## digitalmars.D.learn - linear search using 'find' on an array of structs?

• captain_fid (28/28) Mar 08 2014 import std.container: find, equal, empty;
• captain_fid (32/60) Mar 08 2014 import std.container;
• Philippe Sigaud (25/34) Mar 09 2014 But clist is an array of c's, it has no `.name` field by itself. So, put
• captain_fid (4/54) Mar 10 2014 Thanks for the simple explanation Phillppe. Someone else
```import std.container: find, equal, empty;
import std.container : SList;

struct c
{
int idx;
string name;
}

c[] clist = [ {1, "name1"}, {2, "name2"}, { 3, "name3" } ];
// c* clist = [ {1, "name1"}, {2, "name2"}, { 3, "name3" } ];

int
main()
{
// Case-insensitive find of a string
string[] s = [ "Hello", "world", "!" ];
assert(!find!("toLower(a) == b")(s, "hello").empty);

assert(!find!("toLower(a) == b")(clist.name,
"name2").empty);
return 0;
}

I went looking to replace several foreach statements. Can 'find'
(in understand it's just a linear search) be used on an array of
structures like above.

Example pulled and modified. Above code gives me (naturally) -
... no property 'name' for type 'cp[]'.

Interestingly, I had accidentally coded the commented out line
before and it compiles correctly but will (as you guessed it)
fail.

Sorry for the basics...
```
Mar 08 2014
```On Saturday, 8 March 2014 at 18:08:44 UTC, captain_fid wrote:
import std.container: find, equal, empty;
import std.container : SList;

struct c
{
int idx;
string name;
}

c[] clist = [ {1, "name1"}, {2, "name2"}, { 3, "name3" } ];
// c* clist = [ {1, "name1"}, {2, "name2"}, { 3, "name3" } ];

int
main()
{
// Case-insensitive find of a string
string[] s = [ "Hello", "world", "!" ];
assert(!find!("toLower(a) == b")(s, "hello").empty);

assert(!find!("toLower(a) == b")(clist.name,
"name2").empty);
return 0;
}

I went looking to replace several foreach statements. Can
'find' (in understand it's just a linear search) be used on an
array of structures like above.

Example pulled and modified. Above code gives me (naturally) -
... no property 'name' for type 'cp[]'.

Interestingly, I had accidentally coded the commented out line
before and it compiles correctly but will (as you guessed it)
fail.

Sorry for the basics...

import std.container;
import std.algorithm;
import std.array;
import std.range;
import std.stdio;

struct C
{
int idx;
string name;
bool opEquals()(auto ref const C v) const {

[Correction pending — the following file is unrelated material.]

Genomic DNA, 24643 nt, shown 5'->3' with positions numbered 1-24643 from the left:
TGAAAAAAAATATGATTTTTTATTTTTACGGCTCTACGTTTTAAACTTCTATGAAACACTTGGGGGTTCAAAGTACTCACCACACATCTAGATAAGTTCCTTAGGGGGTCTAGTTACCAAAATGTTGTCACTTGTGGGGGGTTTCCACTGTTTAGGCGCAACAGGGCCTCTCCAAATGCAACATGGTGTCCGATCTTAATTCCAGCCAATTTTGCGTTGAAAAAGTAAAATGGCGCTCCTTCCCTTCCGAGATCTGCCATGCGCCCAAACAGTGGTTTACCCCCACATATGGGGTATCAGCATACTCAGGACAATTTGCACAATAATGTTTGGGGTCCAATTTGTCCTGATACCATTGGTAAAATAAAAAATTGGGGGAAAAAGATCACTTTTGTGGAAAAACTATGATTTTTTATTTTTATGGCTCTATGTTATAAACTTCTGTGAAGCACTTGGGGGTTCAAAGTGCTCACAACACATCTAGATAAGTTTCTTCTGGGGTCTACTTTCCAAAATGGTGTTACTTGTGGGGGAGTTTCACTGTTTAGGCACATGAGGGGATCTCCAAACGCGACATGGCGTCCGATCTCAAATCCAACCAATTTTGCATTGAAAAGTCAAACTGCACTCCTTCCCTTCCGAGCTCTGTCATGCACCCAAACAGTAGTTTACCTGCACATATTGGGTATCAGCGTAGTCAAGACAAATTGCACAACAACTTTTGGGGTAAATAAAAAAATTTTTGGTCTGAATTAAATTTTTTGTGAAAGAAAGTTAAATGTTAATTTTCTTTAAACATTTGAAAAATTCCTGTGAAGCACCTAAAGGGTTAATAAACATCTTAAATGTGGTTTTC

return v.idx == this.idx;
}
int opCmp(ref const C v) {
return v.idx == this.idx;
}
}

int main()
{
C[] d = [ {1, "name1"}, {2, "name2"}, { 3, "name3" } ];

auto r = assumeSorted(d);
assert(r.canFind(C(3, "")));
assert(!r.canFind(C(32,"")));
writeln( r.find(C(2, "")));
return 0;
}

// yields ....
//  [C(2, "name2"), C(3, "name3") ]

Well, I see that both opEquals and opCmp needed to be overridden.

But it's odd that C(3, "name3") is returned as well as C(2,
"name2"). And the "" is ugly...

```
Mar 08 2014
```         assert(!find!("toLower(a) == b")(s, "hello").empty);

assert(!find!("toLower(a) == b")(clist.name, "name2").empty);

But clist is an array of c's, it has no `.name` field by itself. So, put
the `.name` call inside the comparator:

assert( find!("toLower(a.name) == b")(clist <http://clist.name/>*,*
"name2").empty);

This gives me this code:

import std.algorithm: find;
import std.array: empty;
import std.uni: toLower;

struct C // Use UpperCase for you user-defined types
{
int idx;
string name;
}

C[] clist = [ {1, "name1"}, {2, "name2"}, { 3, "name3" } ];

void main() // no need to return 0
{
auto target = clist.find!((a,b) => toLower(a.name) == b)("name2");
assert(!target.empty);
}

Using UFCS (Universal Function Call Syntax) to tranform f(a,b) into a.f(b).
I used it on `find`.

I went looking to replace several foreach statements. Can 'find' (in
understand it's just a linear search) be used on an array of structures
like above.

Sure, as long as you tell it how you will get the info from the range (it
defaults to simple equality).

Example pulled and modified. Above code gives me (naturally) -
... no property 'name' for type 'cp[]'.

Interestingly, I had accidentally coded the commented out line before and
it compiles correctly but will (as you guessed it) fail.

I never use pointers in D. I suppose the `.name` call is propagated to the
array elements?
```
Mar 09 2014
```On Sunday, 9 March 2014 at 10:46:26 UTC, Philippe Sigaud wrote:
assert(!find!("toLower(a) == b")(s, "hello").empty);

assert(!find!("toLower(a) == b")(clist.name,
"name2").empty);

But clist is an array of c's, it has no `.name` field by
itself. So, put
the `.name` call inside the comparator:

assert( find!("toLower(a.name) == b")(clist
<http://clist.name/>*,*
"name2").empty);

This gives me this code:

import std.algorithm: find;
import std.array: empty;
import std.uni: toLower;

struct C // Use UpperCase for you user-defined types
{
int idx;
string name;
}

C[] clist = [ {1, "name1"}, {2, "name2"}, { 3, "name3" } ];

void main() // no need to return 0
{
auto target = clist.find!((a,b) => toLower(a.name) ==
b)("name2");
assert(!target.empty);
}

Using UFCS (Universal Function Call Syntax) to tranform f(a,b)
into a.f(b).
I used it on `find`.

I went looking to replace several foreach statements. Can
'find' (in
understand it's just a linear search) be used on an array of
structures
like above.

Sure, as long as you tell it how you will get the info from the
range (it
defaults to simple equality).

Example pulled and modified. Above code gives me (naturally) -
... no property 'name' for type 'cp[]'.

Interestingly, I had accidentally coded the commented out line
before and
it compiles correctly but will (as you guessed it) fail.

I never use pointers in D. I suppose the `.name` call is
propagated to the
array elements?

Thanks for the simple explanation Phillppe. Someone else
mentioned before not using pointers in D (the loss of array
goodness like mentioned in Andrei's book). Bad habits...
```
Mar 10 2014